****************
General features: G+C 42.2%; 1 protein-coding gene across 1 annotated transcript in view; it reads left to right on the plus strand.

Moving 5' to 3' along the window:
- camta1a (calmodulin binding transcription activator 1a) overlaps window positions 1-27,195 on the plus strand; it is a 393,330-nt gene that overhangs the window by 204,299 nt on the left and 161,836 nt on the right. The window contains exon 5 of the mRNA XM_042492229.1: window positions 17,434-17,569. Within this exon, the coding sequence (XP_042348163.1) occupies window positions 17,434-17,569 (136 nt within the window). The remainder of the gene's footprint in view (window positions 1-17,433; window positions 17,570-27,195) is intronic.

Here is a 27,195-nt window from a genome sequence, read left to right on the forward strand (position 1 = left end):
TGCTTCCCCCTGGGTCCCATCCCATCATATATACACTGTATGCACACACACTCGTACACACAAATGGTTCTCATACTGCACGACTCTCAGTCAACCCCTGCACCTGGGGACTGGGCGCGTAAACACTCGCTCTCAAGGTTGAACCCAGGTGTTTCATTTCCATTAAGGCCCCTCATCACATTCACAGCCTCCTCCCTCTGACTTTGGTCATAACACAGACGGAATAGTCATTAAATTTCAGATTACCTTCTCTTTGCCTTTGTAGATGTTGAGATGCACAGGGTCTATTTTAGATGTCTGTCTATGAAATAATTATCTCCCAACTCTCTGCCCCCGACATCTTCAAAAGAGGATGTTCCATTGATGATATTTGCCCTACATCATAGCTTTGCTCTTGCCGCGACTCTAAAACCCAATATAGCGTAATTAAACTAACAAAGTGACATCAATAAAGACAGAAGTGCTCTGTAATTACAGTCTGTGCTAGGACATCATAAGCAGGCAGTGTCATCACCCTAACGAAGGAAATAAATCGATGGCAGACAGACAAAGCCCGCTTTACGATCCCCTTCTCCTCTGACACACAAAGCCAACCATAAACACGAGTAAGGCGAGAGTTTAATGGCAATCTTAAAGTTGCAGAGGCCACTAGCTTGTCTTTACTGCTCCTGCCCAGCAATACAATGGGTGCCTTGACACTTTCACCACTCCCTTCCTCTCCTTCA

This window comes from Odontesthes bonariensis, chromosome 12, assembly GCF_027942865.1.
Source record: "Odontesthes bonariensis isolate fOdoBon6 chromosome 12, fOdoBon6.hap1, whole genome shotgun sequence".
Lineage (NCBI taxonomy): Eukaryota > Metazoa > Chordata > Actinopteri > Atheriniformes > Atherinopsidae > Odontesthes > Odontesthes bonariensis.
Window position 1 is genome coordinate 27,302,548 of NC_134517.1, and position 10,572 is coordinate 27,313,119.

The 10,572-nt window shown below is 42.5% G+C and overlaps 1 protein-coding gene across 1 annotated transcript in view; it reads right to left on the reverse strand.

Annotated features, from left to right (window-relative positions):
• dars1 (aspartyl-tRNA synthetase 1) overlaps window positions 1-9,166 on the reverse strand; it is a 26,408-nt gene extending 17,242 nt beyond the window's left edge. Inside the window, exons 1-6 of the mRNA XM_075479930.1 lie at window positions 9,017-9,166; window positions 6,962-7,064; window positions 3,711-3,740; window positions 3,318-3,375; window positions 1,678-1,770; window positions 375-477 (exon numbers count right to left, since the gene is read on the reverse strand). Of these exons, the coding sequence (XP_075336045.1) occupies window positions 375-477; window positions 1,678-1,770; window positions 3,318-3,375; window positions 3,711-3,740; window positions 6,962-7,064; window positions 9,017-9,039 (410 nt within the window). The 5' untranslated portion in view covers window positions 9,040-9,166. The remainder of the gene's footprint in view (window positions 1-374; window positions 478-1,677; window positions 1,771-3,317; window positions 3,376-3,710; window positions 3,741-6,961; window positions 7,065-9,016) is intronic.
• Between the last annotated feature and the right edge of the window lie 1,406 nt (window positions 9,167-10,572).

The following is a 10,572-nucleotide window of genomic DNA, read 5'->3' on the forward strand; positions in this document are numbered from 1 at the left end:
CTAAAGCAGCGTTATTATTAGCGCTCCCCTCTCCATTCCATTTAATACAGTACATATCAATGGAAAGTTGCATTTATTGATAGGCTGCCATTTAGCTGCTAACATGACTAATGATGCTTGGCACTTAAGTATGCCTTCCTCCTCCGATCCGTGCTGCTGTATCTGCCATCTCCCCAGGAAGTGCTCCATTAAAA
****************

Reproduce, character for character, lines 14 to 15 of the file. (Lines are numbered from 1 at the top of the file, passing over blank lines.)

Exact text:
The following is a 10,572-nucleotide window of genomic DNA, read 5'->3' on the forward strand; positions in this document are numbered from 1 at the left end:
CTAAAGCAGCGTTATTATTAGCGCTCCCCTCTCCATTCCATTTAATACAGTACATATCAATGGAAAGTTGCATTTATTGATAGGCTGCCATTTAGCTGCTAACATGACTAATGATGCTTGGCACTTAAGTATGCCTTCCTCCTCCGATCCGTGCTGCTGTATCTGCCATCTCCCCAGGAAGTGCTCCATTAAAA